The single entrance is approached by a flight of five steps, hinting that the church has a crypt.
The narthex has a frontage with a shallow angle, marked by the roofline. There is an open rectangular portal flanked by two blank pink walls with a string course low down, a continuation of the design of the aisle walls. Window strips are below the deep eaves. Above, the nave frontage is three-sided with a large central rectangular window occupying the entire central zone. Above, the roofline has a horizontal angle echoing that of the narthex.
The pink panel exterior walls with thin concrete beams and piers embedded in them appear uncovered in the interior, which is a vast and impressive space. The roof is supported by concrete beams springing from the main piers of the frame.
The nave aisles are entered from the central nave by three large rectangular portals divided the pairs of main support piers, which have gaps between them. They contain side chapels and devotional spaces.
Stained glass Edit
There is good-quality stained glass in all the windows, including the horizontal window strips which are a feature of the church's design. This strips have semi-abstract designs evoking clouds blown in the wind, but the main windows depict events in the life of St John the Baptist. The cycle begins to the left of the entrance, and proceeds round the church to the right hand side:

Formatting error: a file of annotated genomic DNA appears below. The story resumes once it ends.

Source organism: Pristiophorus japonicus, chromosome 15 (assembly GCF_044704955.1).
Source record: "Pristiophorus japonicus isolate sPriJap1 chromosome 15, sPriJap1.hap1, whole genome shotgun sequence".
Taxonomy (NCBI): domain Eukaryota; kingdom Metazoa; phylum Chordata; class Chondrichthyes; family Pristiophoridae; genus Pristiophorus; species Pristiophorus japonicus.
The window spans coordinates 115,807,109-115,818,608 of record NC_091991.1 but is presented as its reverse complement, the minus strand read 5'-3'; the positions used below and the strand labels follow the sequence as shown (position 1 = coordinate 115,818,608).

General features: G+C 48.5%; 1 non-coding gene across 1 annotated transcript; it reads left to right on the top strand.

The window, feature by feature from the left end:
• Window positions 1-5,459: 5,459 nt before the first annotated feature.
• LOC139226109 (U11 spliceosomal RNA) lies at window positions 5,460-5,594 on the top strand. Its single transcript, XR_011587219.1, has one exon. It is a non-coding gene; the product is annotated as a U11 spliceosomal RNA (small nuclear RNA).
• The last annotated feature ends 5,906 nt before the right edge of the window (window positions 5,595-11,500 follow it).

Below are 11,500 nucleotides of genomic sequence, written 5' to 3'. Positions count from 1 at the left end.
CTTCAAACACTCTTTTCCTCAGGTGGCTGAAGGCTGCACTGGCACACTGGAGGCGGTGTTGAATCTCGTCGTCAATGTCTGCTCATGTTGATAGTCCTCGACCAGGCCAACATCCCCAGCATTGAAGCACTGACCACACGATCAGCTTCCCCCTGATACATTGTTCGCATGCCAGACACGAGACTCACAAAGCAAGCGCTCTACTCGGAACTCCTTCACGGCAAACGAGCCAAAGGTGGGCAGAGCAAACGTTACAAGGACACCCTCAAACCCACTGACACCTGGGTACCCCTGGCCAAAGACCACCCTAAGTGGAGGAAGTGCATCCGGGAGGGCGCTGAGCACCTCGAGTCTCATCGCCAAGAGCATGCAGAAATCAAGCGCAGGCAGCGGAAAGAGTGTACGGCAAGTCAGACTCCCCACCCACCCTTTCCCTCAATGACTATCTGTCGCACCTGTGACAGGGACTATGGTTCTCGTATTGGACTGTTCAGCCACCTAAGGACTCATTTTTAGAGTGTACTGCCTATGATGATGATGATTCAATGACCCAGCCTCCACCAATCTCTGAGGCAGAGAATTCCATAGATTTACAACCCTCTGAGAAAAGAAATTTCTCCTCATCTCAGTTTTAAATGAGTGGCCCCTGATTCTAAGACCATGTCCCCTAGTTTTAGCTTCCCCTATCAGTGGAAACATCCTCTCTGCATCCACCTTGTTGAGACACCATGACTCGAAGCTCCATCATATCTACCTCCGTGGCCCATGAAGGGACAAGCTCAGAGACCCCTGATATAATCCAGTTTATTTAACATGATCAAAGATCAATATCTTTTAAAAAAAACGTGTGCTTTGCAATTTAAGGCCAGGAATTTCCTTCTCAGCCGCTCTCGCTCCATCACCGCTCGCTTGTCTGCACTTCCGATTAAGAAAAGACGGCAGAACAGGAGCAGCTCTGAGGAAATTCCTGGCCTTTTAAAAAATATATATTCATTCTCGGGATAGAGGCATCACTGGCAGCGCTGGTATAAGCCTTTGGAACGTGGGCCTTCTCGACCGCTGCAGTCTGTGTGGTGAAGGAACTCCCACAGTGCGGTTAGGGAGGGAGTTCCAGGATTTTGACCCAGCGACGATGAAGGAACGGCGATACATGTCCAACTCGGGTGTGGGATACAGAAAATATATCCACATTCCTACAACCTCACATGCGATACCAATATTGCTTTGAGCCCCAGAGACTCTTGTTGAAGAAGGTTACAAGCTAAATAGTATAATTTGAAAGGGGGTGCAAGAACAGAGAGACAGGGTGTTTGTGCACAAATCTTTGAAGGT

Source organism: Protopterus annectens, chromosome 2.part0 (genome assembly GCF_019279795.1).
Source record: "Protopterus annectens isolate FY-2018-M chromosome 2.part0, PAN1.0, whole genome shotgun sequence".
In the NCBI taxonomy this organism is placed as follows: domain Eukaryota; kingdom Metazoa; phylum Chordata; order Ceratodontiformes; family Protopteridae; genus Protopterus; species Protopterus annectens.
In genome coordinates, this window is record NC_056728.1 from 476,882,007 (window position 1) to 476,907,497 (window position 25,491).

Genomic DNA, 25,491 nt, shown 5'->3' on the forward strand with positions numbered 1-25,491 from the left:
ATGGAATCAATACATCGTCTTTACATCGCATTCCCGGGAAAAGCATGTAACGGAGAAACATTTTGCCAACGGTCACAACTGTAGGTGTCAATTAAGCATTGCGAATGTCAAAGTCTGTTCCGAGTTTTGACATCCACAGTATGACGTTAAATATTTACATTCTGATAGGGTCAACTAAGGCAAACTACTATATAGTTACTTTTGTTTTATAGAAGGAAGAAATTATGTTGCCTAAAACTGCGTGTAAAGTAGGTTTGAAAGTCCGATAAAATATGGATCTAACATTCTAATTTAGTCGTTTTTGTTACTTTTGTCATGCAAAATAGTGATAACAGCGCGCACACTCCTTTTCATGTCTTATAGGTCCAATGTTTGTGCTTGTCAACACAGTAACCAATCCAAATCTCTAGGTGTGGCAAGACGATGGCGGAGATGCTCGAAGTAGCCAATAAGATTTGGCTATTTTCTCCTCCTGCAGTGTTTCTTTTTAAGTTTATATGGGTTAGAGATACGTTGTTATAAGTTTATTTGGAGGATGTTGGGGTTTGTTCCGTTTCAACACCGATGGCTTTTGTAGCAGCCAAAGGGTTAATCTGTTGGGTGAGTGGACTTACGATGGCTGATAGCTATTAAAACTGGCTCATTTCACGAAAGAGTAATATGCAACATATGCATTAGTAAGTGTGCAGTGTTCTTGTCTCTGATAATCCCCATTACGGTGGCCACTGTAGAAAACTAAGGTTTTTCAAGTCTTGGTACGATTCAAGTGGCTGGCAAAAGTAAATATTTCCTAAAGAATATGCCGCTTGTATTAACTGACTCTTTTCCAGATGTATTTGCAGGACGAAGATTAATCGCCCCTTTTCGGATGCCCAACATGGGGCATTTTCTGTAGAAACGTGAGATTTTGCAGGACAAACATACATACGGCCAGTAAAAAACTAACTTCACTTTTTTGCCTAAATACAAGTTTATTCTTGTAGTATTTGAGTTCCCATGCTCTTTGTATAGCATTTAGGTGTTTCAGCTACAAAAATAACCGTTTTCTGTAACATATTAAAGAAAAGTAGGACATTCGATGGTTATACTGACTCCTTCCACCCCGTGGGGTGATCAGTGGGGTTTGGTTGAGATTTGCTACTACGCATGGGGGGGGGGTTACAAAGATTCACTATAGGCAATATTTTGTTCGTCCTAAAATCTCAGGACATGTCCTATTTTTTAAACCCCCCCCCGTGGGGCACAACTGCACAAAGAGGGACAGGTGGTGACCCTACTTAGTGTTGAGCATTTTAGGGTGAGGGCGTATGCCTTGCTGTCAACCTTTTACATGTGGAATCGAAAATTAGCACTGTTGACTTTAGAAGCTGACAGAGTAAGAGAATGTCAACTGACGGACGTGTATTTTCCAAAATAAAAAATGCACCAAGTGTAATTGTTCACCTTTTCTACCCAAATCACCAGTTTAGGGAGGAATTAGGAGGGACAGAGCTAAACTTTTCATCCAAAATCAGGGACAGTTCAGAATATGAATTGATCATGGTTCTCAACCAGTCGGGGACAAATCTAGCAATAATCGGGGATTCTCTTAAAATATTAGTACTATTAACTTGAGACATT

(Left hand nave) The Angel Appears to St Zechariah; The Visitation of Our Lady to St Elizabeth; The Birth of St John the Baptist.
(Sanctuary) The Baptism of Christ; The Vision of the Holy Trinity.
(Right hand nave) The Preaching of St John the Baptist; The Imprisonment and Martyrdom of St John the Baptist; The Burial of St John the Baptist.
(Counterfaçade) The Call of St John the Baptist in the Desert (this depiction is not part of the chronological sequence).
Amazingly for the Sixties, the sanctuary walls are decorated with polychrome stone panelling reminiscent of the ancient interior decoration of the Pantheon.
The sanctuary has been re-ordered, and is now on a yellow marble platform raised on three steps with the free-standing altar and twin lecterns in grey-veined Carrara marble. The location of the original tabernacle in the far wall is marked by a gilded mosaic depicting The Lamb of God, above which is a large old wooden crucifix.
Chapel of Our Lady Edit
The large chapel dedicated to Our Lady is off the right hand aisle. It is now also the Blessed Sacrament chapel. A 17th century painted statue of the Madonna and Child is enshrined here behind the altar.
The walls are revetted with polished limestone slabs, except for two registers of paintings, one above the other. They are in a realistic style and impressive execution, by the Spanish artist Manuel Caballero, and were painted in 1984. The upper, larger register shows various saints, and the lower one depicts events from the life of Our Lady.
According to an unofficial source, the church is open daily 7:00 to 12:00, 16:00 to 20:00.
It is specially requested that only those wishing to attend liturgical events should visit the church during them.
Mass is celebrated (May 2018):
Weekdays 7:00 (8:00 Saturdays and summer), 9:00 (9:30 Saturdays and not summer), 18:30;
Sundays and Solemnities 8:00, 9:30, 11:00, 12:15 (not summer), 18:30.